Grading The Crimson Tide: Virginia Tech
Miscues were early in the game. William Vlachos had difficulty keeping his snap off the ground, the line also had false start penalties, as well as holding penalties, but all that aside, the offensive line played fairily decent overall.
The holes were opened up in the second half and the pass protection got better, after McElroy was getting harrassed from every angle. Giving up two sacks against a veteran defensive line that practically returned all four starters and paving the way for 240 yards rushing, it was a pretty good game for them.
The strength of this offense didn't disappoint. Mark Ingram got stronger as the game went on and had a career night. Roy Upchurch didn't show any ill-effects from his neck injuries after plowing through two Hokie defenders to a 92 yard night. Other than Upchurch being careless with the football, the backs as a whole played well.
If Greg McElroy was being graded for the first half he would have at least a D- for going 2 of 12 and one interception. He looked shaky and for the first time in a long time, he had doubts about himself. Be that as it may, this is why we play two halves of football.
He went 13 of 18 in the second half with a touchdown pass and looked off Julio Jones (who was being bracketed all night) and found other receivers such as Colin Peek and Darius Hanks.
Wide Receivers/Tight Ends
Julio Jones had four catches for 46 yards and was being bracketed all night. Darius Hanks had a spectacular first quarter catch that went for 35 yards, as well as a few key 3rd down conversions.
Marquis Maze benefited from a 48 yard bomb that was made possible by good pass protection and using Jones as a decoy, but the story of the night was Colin Peek. Peek was a weapon in fourth quarter and had the Hokie defense on their heels.
There is not much a 'Bama fan can say about the way the line played last night. Marcel Dareus did more than just fill in for Brandon Deaderick. He had one and half sacks and pressured Tyrod Taylor all night.
Lorenzo Washington did an excellent job in containment as well as getting in the backfield to blow up an option run late in the second quarter. As a whole, the line generated two sacks and controlled the line of scrimmage all night.
New linebacker coaches James Willis and Sal Sunseri could sit back and marvel at a job well done. The trio of Dont'a Hightower, Eryk Anders, and Rolando McClain were all over the field. Anders led all linebackers with eight tackles and McClain had two sacks.
At times in the game, Hightower lined up at the Jack spot and had a tremendous push at the line. The only sore spot would be the double penalty on McClain that led to a Virginia Tech touchdown. Other than that, the performance from the linebackers was solid.
The secondary held Taylor to 91 yards passing, but 43 of them came from a wheel route which was contributed to busted coverage by Marquis Johnson. Other than that, the secondary had six tackles as a whole with Javier Arenas and Johnson both having three.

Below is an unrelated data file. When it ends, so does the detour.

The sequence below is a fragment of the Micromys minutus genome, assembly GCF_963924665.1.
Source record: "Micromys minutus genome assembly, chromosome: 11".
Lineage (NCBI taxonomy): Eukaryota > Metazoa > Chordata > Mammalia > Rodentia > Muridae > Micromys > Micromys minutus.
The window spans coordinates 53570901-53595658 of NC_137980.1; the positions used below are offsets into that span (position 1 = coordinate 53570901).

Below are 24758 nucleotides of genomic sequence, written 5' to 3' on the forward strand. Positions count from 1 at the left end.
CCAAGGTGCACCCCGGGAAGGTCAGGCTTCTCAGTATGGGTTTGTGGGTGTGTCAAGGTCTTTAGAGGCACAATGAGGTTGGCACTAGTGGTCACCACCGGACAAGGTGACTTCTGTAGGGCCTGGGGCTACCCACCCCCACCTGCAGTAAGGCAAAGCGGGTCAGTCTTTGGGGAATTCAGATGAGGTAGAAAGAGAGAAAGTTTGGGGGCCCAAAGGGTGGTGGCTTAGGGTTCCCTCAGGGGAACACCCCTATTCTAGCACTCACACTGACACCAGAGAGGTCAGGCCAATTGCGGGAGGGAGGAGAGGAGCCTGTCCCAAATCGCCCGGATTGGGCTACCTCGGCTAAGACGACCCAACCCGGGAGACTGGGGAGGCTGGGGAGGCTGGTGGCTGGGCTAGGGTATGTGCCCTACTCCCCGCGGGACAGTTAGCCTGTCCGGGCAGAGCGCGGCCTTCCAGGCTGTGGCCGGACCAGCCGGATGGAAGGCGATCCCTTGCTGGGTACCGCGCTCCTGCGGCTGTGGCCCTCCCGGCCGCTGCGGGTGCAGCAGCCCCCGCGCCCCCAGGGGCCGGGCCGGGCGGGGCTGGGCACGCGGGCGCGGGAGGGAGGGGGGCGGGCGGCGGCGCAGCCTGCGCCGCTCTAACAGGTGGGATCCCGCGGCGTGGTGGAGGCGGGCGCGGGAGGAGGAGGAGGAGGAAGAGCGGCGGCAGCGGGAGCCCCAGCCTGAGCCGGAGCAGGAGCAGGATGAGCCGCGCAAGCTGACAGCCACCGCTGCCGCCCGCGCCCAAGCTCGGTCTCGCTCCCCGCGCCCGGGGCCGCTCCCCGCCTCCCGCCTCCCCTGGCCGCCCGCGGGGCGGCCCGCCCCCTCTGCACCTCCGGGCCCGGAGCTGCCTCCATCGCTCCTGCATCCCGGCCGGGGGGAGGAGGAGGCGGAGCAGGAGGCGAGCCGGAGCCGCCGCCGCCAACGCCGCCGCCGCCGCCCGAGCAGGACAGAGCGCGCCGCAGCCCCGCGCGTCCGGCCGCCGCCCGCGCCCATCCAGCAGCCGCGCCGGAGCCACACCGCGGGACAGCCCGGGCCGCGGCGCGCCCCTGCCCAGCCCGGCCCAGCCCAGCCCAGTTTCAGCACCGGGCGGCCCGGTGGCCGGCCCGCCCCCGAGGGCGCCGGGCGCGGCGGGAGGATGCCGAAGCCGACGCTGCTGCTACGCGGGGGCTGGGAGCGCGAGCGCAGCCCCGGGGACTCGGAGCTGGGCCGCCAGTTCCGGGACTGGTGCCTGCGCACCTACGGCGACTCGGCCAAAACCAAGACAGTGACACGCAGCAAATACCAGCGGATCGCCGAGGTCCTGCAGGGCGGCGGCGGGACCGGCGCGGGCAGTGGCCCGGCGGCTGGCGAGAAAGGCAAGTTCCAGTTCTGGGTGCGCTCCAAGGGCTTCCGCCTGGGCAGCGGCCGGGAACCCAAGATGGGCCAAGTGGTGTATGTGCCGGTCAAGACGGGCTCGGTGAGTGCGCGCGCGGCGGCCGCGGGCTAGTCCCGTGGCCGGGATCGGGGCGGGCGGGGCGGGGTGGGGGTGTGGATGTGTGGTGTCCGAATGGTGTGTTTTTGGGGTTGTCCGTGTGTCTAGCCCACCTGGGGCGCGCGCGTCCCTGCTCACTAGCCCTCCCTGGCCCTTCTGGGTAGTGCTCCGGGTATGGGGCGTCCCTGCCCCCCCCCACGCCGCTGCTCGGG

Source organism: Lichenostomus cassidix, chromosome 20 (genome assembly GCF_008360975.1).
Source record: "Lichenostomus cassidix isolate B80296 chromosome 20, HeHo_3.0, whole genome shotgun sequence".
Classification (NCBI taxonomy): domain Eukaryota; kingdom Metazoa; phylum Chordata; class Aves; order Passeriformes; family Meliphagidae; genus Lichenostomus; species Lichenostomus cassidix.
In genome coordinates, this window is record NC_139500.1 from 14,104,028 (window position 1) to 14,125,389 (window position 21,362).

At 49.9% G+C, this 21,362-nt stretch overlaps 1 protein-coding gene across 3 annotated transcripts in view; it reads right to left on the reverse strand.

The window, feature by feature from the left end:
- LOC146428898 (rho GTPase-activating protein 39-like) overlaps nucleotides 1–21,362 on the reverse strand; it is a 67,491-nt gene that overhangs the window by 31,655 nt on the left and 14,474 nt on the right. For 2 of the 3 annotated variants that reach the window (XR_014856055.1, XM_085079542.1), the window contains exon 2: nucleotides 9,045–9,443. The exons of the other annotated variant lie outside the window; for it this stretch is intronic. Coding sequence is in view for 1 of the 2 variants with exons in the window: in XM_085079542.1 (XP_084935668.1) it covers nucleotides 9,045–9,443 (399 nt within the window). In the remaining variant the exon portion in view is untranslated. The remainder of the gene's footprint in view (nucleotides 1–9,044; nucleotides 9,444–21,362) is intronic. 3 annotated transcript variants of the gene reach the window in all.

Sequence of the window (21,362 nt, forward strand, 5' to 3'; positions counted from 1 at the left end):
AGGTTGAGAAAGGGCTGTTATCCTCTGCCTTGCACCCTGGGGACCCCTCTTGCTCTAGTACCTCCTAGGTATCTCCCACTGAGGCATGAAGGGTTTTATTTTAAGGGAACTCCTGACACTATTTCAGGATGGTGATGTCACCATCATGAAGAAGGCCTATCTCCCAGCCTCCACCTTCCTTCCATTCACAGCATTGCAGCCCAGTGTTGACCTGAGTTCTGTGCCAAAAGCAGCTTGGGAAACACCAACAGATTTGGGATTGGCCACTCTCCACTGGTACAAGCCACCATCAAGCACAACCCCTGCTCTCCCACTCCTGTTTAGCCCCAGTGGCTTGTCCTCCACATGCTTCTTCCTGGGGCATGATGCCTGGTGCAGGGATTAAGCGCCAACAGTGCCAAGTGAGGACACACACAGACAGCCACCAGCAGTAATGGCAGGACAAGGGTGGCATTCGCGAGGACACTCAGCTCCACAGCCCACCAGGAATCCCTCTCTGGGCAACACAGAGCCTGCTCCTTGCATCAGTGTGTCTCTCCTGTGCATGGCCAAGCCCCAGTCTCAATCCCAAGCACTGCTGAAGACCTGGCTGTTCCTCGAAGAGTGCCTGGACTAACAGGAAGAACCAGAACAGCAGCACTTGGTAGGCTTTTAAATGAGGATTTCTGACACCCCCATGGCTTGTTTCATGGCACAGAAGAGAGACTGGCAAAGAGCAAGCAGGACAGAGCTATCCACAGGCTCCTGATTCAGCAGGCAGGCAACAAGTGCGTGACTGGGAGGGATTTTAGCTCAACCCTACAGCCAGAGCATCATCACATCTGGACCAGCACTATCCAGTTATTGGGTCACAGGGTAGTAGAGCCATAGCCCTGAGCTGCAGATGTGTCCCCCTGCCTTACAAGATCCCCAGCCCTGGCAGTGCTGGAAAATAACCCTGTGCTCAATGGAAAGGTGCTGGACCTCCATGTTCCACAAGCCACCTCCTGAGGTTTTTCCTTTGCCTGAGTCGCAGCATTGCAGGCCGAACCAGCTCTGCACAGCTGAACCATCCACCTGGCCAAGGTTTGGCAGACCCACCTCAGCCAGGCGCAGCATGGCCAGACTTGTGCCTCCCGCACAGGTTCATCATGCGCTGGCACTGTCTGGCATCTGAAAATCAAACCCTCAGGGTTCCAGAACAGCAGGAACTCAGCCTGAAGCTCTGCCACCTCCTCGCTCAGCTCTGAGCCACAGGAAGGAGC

When your secondary doesn't have to make a lot of tackles, that means your front seven is doing their job. Mark Barron played well and hurried Taylor into some bad throws, as well as Arenas. Other than the busted coverage, the secondary played considerably well.
Leigh Tiffin went 4 of 5 from field goal range and PJ Fitzgerald first punt contributed to a muffed punt by Virginia Tech. Fitzgerald had three punts inside the 20 yard line and averaged 44.8 yards per punt.
But they will take a major hit due to Dyrell Roberts 195 yards from kick coverage that produced good field position for one drive and a 98 yard kick return for a touchdown.
Jim McElwain shocked everyone outside the Tide football team by lining up in the Wildcat on the first play of the game. Ingram had daylight ahead of him, but ran into Brad Smelley. The Tech defense were able to pin their ears back in the first half and double cover Jones.
However, in the second half, McElwain started to move Jones around in the slot to take advantage of Tech's double coverage and used screen passes to keep them off balance.
By the fourth quarter, McElroy started to get comfortable and was able to pick the Tech defense apart, while Ingram ran for 81 yards in the quarter. Alabama was only a mere two yards away from having 500 yards of total offense.
The defensive coaches should deserve a round of applause. They did what they wanted to do in holding Tech to 155 yards. They made Taylor one dimensional and confused him all night long.
In fact, they made Tech burn all three of their timeouts in the first quarter. The defense met up to the expectations that were handed to them during the preseason. They may have to shore up some issues with their third cornerback against a team who can throw better if they want to contend for the SEC title.
What is the duplicate article?
Why is this article offensive?
Where is this article plagiarized from?
Why is this article poorly edited?